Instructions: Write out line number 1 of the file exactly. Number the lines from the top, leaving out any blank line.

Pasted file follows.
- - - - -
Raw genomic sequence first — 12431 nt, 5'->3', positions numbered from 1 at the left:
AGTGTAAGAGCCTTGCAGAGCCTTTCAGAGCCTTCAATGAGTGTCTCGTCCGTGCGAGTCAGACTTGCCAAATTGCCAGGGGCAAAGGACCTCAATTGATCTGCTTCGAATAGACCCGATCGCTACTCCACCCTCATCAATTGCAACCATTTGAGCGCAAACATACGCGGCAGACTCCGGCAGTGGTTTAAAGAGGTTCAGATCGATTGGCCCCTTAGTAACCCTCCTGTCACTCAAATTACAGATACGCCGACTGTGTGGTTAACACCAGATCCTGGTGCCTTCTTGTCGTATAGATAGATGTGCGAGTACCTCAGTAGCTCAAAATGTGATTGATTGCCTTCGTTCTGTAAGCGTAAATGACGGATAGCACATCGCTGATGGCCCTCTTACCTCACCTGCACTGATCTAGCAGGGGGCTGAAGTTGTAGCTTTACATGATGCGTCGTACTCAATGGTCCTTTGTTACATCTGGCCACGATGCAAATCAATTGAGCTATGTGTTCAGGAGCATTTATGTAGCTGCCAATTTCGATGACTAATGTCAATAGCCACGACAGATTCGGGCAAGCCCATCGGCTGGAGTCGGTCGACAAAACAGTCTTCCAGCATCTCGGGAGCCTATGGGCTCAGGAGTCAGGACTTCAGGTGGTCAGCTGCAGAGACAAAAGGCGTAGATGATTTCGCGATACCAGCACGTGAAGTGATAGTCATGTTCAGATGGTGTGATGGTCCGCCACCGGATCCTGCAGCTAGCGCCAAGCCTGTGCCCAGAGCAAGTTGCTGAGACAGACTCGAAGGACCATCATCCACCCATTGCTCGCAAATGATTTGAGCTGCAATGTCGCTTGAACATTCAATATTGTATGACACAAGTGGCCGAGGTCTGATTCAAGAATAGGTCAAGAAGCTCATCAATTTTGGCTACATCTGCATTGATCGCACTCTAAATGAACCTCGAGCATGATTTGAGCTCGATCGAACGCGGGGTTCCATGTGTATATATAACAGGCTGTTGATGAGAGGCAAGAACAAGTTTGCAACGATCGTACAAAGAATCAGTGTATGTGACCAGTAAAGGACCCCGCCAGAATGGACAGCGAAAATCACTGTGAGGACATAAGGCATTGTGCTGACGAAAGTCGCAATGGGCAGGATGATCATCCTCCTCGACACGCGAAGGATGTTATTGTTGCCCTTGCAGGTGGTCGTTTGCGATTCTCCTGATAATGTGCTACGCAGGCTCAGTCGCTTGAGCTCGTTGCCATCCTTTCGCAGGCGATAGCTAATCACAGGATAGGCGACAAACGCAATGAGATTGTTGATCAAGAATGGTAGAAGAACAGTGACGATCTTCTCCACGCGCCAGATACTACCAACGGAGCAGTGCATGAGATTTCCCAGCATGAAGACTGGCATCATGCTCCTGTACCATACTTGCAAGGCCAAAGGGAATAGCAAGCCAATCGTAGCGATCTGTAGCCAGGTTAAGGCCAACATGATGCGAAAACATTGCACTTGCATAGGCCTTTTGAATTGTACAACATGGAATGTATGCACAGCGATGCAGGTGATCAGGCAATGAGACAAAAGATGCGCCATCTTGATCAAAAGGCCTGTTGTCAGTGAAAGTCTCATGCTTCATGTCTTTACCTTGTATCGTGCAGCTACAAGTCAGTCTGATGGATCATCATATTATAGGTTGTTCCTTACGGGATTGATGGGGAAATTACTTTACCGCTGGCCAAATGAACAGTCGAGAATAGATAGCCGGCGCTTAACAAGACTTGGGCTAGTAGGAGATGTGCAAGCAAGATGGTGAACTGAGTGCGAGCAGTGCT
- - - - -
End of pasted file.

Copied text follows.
Raw genomic sequence first — 12431 nt, 5'->3', positions numbered from 1 at the left: